Track Your Ballot Via E-Mail Or Text Message
Denver Unveils First-Of-Its-Kind Program In Country
Last Updated: 1037 days ago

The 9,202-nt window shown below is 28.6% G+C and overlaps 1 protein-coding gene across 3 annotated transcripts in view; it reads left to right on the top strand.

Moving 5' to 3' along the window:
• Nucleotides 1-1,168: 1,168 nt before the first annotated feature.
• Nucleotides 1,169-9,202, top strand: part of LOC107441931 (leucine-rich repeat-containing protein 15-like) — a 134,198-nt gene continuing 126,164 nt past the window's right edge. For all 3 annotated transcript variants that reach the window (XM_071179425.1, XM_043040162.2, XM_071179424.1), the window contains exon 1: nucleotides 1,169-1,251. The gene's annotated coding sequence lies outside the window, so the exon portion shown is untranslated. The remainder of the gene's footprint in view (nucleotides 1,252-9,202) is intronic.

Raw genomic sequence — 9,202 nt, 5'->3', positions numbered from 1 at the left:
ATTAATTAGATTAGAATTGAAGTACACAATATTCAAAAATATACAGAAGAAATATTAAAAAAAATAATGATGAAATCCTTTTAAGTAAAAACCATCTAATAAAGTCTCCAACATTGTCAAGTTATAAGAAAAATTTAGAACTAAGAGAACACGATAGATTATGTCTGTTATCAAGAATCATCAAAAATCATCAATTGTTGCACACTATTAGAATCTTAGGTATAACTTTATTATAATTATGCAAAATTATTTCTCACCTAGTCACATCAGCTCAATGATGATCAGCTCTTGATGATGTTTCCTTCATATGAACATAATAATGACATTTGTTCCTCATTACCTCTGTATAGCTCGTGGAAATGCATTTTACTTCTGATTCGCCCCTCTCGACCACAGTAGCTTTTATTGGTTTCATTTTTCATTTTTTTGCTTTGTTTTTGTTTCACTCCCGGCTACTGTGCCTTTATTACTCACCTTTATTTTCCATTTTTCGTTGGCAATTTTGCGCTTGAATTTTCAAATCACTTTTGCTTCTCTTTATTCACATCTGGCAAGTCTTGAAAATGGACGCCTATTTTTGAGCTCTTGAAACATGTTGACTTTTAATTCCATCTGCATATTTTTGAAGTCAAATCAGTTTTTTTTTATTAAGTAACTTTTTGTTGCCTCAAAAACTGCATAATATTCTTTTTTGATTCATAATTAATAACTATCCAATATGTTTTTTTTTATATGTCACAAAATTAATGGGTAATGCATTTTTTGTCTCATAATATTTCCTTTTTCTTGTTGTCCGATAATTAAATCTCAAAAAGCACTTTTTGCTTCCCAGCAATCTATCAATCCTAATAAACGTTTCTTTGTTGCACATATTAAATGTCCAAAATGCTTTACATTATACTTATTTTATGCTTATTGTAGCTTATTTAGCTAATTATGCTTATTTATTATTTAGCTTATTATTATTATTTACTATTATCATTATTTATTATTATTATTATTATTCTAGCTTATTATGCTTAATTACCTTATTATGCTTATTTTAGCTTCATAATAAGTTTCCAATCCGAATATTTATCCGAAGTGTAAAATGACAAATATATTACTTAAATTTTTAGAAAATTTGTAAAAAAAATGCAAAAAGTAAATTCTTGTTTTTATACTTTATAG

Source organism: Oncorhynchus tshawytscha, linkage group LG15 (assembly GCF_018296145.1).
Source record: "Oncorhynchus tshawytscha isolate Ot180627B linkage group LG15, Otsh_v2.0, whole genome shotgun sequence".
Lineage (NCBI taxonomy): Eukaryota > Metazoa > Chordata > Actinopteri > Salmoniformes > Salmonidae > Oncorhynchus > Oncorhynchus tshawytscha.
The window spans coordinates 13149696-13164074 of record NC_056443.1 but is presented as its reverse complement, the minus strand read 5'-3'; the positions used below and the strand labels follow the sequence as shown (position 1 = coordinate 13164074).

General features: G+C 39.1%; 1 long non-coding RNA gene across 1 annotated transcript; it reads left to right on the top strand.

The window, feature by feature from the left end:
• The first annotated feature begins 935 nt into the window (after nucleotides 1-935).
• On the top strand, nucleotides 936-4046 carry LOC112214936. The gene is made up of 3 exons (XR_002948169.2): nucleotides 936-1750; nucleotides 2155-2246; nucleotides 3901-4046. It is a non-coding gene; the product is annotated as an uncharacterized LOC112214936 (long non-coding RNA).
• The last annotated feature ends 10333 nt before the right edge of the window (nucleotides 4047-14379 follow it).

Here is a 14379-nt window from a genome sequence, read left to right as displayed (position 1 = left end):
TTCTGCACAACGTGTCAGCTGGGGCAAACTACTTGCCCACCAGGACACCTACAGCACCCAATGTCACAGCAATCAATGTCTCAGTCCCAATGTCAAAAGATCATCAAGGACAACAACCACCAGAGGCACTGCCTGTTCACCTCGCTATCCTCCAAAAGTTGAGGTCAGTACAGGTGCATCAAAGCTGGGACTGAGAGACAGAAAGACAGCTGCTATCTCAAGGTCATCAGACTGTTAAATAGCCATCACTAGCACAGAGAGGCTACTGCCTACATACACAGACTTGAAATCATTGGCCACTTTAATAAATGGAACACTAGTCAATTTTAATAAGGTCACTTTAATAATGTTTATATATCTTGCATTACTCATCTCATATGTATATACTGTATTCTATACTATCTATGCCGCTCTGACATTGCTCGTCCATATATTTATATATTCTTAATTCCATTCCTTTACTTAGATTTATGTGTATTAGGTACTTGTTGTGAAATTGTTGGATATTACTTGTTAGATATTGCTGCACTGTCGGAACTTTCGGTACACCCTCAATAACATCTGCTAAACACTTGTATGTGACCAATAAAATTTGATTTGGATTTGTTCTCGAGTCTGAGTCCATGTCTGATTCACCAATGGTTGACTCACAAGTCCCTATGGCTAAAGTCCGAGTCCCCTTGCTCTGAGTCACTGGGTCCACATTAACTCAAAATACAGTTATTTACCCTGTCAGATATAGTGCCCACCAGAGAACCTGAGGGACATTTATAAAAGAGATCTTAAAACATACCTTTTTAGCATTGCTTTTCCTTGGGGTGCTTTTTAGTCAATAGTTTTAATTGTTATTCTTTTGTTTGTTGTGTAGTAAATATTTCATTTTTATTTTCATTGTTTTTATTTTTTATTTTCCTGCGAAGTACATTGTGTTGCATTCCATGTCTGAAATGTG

They say every vote counts, but do you sometimes wonder if your ballot got lost in the mail?The Denver Elections Division said Tuesday that will not happen this year.The ballots for the August primary go out Wednesday, and Denver will be tracking them every step along the way.New state-of-the-art technology called Ballot TRACE is an innovative ballot tracking service, pioneered together by the Denver Elections Division, i3Logix (a Denver software company), and the U.S. Postal Service.Once you drop your ballot in the mail this time around, new technology and a bar code will allow you to track it up to the minute it's counted.If you live in Denver, you should know almost exactly when your vote is in."We can track everyone's ballot through the mail system. And then back to our office as well, when they return," said Amber McReynolds, deputy director of elections for the Denver Elections Division."It sounds like it can really improve the process. I know sometimes (ballots) get lost or different things happen," said voter Cody McNutt.Denver will be the first city in the nation to use this tracking system so high tech it will e-mail or text you when your ballot is counted. It will also notify you of your ballot's whereabouts every step along the way.But some wonder if it's technology with unintended consequences."I would have some concerns about who was looking at this information. And how it was affecting the actual voting turnout," said McNutt.Denver elections officials said no one but certain elections officials will have access to the ballots. And they said, political organizations are already allowed to view public information about which ballots are in and whose ballots are still out.The new system is partially in response to debilitating problems in years past - including long lines, and systems so flawed one out of every 100 ballots in 2006 was miscounted by some machines in Denver."One of our biggest customer service calls in 2008 was, 'Where's my ballot and when is it coming?'" said McReynolds. "A lot of other jurisdictions only have the ability to provide information about when the ballot was mailed out and then when it was returned."Keep in mind this is available to Denver residents only.A number of other metro area counties are watching to see how it works in Denver during next month's primary.Seattle, Washington and Philadelphia, Pennsylvania have also expressed interest in the technology.To sign up for ballot notifications go to Denver Elections Division's website. The system cost the elections division about $10,000.Fifty-five percent of Denver voters have now signed up for permanent mail-in status. That's the highest number ever recorded.